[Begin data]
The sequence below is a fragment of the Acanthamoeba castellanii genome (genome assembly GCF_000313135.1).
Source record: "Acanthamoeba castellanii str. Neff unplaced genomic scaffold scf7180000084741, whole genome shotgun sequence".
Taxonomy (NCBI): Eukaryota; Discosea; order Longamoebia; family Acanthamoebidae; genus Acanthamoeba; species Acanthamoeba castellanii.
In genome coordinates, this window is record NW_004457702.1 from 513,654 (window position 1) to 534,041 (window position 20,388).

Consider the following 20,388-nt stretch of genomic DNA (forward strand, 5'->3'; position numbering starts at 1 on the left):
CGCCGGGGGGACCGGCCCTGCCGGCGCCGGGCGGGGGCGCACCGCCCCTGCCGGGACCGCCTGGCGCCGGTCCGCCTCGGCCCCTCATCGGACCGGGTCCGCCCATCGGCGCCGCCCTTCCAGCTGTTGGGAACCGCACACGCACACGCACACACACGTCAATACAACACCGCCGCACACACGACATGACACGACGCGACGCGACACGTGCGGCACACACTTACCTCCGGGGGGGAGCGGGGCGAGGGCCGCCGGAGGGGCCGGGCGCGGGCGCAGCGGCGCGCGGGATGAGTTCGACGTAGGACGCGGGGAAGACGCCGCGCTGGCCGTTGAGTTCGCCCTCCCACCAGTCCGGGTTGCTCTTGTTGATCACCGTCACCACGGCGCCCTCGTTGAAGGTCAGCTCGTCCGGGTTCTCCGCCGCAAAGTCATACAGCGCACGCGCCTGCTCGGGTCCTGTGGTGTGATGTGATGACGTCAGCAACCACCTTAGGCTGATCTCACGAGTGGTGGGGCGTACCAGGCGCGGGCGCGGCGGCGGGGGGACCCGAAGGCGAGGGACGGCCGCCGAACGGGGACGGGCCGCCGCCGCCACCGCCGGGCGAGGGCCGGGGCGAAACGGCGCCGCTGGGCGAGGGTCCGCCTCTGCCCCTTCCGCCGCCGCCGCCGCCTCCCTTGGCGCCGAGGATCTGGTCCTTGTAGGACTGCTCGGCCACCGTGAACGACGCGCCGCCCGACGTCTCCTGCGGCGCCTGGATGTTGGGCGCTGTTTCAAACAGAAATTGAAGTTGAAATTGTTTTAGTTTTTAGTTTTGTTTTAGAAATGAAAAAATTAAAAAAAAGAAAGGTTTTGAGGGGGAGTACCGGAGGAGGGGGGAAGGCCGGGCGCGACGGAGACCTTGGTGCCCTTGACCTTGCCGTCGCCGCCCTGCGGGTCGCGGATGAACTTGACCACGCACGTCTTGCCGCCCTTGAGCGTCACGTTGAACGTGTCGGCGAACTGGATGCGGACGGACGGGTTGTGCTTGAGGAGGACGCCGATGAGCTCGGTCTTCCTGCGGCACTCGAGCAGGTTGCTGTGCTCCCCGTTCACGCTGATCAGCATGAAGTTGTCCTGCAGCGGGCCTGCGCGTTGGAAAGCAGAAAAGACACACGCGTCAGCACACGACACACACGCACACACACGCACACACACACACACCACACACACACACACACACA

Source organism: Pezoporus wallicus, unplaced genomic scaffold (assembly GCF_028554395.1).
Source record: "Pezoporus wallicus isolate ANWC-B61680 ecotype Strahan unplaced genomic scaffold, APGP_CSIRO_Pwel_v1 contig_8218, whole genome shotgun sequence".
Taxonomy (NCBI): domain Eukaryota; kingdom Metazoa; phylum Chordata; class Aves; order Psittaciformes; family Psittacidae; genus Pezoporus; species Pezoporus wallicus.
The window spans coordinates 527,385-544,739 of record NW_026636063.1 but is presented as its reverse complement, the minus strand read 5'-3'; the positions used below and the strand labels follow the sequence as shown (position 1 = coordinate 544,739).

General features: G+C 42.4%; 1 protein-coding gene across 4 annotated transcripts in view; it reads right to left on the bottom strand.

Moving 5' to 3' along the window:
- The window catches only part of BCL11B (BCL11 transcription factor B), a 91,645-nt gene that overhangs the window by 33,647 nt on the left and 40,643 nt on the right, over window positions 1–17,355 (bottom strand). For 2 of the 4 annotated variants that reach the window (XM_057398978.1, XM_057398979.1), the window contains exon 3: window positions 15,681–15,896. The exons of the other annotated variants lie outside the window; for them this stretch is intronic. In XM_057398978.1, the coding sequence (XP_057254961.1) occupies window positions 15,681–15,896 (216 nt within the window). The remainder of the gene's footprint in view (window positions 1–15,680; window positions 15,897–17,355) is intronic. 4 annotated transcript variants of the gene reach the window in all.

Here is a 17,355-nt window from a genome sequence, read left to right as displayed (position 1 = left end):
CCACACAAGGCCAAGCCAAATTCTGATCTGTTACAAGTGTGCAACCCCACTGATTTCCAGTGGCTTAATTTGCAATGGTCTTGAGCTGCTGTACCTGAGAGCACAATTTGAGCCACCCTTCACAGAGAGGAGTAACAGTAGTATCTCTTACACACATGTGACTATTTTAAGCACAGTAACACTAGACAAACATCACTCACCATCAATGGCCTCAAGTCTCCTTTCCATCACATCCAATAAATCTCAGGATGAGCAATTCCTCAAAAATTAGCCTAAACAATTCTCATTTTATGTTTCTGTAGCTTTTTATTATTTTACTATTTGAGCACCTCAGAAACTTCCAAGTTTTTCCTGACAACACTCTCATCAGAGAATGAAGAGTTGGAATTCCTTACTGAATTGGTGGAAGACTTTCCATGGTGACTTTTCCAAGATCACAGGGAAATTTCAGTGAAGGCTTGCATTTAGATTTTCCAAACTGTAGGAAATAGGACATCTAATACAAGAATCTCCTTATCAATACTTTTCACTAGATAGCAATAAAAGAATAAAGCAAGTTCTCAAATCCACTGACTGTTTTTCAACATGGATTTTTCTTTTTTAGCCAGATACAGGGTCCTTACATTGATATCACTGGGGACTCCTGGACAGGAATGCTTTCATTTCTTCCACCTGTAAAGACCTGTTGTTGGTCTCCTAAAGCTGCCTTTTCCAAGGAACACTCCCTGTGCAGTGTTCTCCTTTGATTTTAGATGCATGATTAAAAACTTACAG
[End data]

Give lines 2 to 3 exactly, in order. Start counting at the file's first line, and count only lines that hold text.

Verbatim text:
Source record: "Acanthamoeba castellanii str. Neff unplaced genomic scaffold scf7180000084741, whole genome shotgun sequence".
Taxonomy (NCBI): Eukaryota; Discosea; order Longamoebia; family Acanthamoebidae; genus Acanthamoeba; species Acanthamoeba castellanii.